For Worse: Feedback from Stacey on her monologue. Engineering these things for audience participation is tricky.
Mother Antonia: Phone call with Anya to hear her thoughts & questions. A foray into the CSJ’s digital archive to try to get a better handle on the limits on where and when the Sisters could leave the house; the Sister at the reading last night pointed out that the community tended to be pretty practical-minded when it came to getting women the education they needed. Got sidetracked into reading oral history interviews, re-reading others that strike me differently now that I have some familiarity with the (so to speak) cast of characters. One more rewrite, & then sent the rehearsal draft to the team.
It’s All Good: Emailing potential stage managers. Gathering plausible seventh-grade vocabulary words from Lord of the Flies (some of my favorites are today’s post title). Brainstorming potential titles.
The Last Game: Talked with Heather H. about her observations of/suggestions for the script. Among other thoughts, she raises the idea of a second act set some decades into the future. This doesn’t click for me; though it’s difficult to pick apart how much it fails to click on its own merits, and how much it fails to click because long, long ago, I got very tired of one faction of my writing group persistently trying to tack a second act onto Liability. In any case, Heather spots many places where payoffs can be added or enhanced, and the path ahead seems clear.
Mother Antonia: Finished a new draft just in time for reading #2, with an audience including not only the Alumnae Relations & Marketing/Communications staff but also a Sister of St. Joseph and Prof. Mary Ann Brenden, who has made a study of Mother Antonia and the Our Lady of Victory chapel she caused to be built. Stacey takes actor Megan Campbell Lagas, director Anya Kremenetsky and me to go look at the ballroom where the play will be performed. Anya has the idea of including a chalkboard with, written on it, the name of the putative class in which M. Antonia is administering her pop quiz, along with M. Antonia’s name, to set the scene.
Mother Antonia: Script reading for the St. Kate’s alumnae relations department. A tough crowd – hard to read – but they said afterward that they were absorbed by the piece, and they had cogent things to say about it. It’s both intimidating and satisfying to present material to subject matter experts. One of the alumnae has clearly studied St. Kate’s history in depth, to the point of being able to list its first accrediting body off the cuff. She mentioned only one factual gaffe on my part, so that feels like a win.
This will probably be the only time in my career I am able to set up “Cite your sources!” as a laugh line.
Megan Campbell Lagas is performing. She gives M. Antonia a nice dry wit and understated relish of her (many) victories.
Mother Antonia: Sent off draft 2. Sometimes when I’m doing a project that’s heavy on research there will be some little factoid that I painstakingly puzzle out, only to find that it was presented explicitly in some other source I had already read. Today I had that experience with my “discovery” that S. Ste. Helene Guthrie’s birth name was Florence. This is plainly stated in one of the first sources I read for this project, Karen M. Kennelly’s “An Immigrant Drama: The College of St. Catherine and Phi Beta Kappa.”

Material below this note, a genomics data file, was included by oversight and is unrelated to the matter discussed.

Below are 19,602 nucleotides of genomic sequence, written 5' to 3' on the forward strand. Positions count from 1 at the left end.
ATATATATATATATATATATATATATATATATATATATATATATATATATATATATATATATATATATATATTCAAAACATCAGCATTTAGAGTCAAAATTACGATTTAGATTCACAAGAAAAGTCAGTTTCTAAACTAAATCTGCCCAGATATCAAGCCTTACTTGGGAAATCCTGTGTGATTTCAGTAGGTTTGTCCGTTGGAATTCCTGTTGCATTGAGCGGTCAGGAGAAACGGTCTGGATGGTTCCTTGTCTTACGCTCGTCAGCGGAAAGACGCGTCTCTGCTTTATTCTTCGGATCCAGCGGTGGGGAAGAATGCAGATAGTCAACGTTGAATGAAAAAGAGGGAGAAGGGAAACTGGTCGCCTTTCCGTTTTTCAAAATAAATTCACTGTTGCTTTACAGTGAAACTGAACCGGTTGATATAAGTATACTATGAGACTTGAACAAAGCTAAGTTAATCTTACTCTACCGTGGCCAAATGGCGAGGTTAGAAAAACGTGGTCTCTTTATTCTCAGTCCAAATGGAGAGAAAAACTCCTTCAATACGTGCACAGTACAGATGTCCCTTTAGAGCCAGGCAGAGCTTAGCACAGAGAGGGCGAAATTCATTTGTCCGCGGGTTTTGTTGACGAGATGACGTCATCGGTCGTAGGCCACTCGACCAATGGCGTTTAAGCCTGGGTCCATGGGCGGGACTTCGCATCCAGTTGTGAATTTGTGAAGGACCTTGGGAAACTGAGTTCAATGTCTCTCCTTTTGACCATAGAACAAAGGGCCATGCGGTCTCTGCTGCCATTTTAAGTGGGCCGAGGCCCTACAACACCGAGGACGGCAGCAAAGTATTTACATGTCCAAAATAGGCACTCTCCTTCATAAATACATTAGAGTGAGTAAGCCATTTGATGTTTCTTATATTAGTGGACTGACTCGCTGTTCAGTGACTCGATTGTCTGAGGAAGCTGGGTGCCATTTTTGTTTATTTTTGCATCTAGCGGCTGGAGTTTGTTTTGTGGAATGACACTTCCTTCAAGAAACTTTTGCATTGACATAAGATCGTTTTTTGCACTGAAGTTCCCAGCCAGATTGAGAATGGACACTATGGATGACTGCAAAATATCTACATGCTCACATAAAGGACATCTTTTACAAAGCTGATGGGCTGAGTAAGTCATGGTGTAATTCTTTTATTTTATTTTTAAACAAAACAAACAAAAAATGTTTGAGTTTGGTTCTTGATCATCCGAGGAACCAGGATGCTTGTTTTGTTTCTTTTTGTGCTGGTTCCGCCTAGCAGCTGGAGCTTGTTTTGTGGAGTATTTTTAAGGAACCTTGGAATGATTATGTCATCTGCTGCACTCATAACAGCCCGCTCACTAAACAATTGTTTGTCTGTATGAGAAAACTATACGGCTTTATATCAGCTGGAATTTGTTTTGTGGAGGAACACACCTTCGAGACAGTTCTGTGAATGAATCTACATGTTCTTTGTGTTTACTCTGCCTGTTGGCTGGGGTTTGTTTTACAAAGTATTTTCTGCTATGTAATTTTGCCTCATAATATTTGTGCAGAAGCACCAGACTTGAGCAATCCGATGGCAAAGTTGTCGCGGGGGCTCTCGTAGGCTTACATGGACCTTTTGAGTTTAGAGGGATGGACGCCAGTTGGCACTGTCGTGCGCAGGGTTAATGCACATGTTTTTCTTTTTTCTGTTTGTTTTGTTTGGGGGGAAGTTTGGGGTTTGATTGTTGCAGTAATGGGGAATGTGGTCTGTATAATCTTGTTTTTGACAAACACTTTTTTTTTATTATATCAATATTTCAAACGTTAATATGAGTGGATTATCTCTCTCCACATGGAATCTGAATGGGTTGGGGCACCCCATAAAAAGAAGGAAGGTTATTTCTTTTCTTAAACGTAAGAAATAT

Everything Looks Like A Face: Email exchange with Elizabeth about the “overture/dumb show” section. In the discussion of one of the characters, I’m reminded of something I once heard about Meriwether Lewis, that he functioned better in relentlessly high-stress situations, but when he was back in the urban workaday world, he couldn’t keep the demons at bay. Hm. You never know what’s going to turn out to be (even briefly) relevant.
Everything Looks Like A Face: Rough Cuts presentation of the scenes in mosaic order. Last night, for the presentation in chronological order, I felt the audience was almost wholly with us throughout; this time, less so. But judging from the comments, a number of people “got it” – we don’t always experience life in chronological order, we’re constantly cutting out to visit the past or the future. Also, there were things I liked better about this order, particularly the scene between young Kai and Dylan in the quarry at the end, which lands harder if you know what becomes of them later. Don’t know what we’ll end up doing with the scene order but I’m glad we did the experiment of presenting it both ways.
Everything Looks Like A Face: Rough Cuts presentation of the scenes in chronological order. Audience particularly rapt for “Linny Won’t Talk To Me” and “I Wanted A Medal.” The big question: will the audience hang in there with us for the presentation in mosaic order tomorrow?
Mother Antonia: the folks at St. Kate’s who commissioned the piece are ok with the direction I’m taking it. Next draft due 3/28.
Everything Looks Like A Face: Responding to material from Elizabeth; working with her on a postcard blurb for the Rough Cuts performance.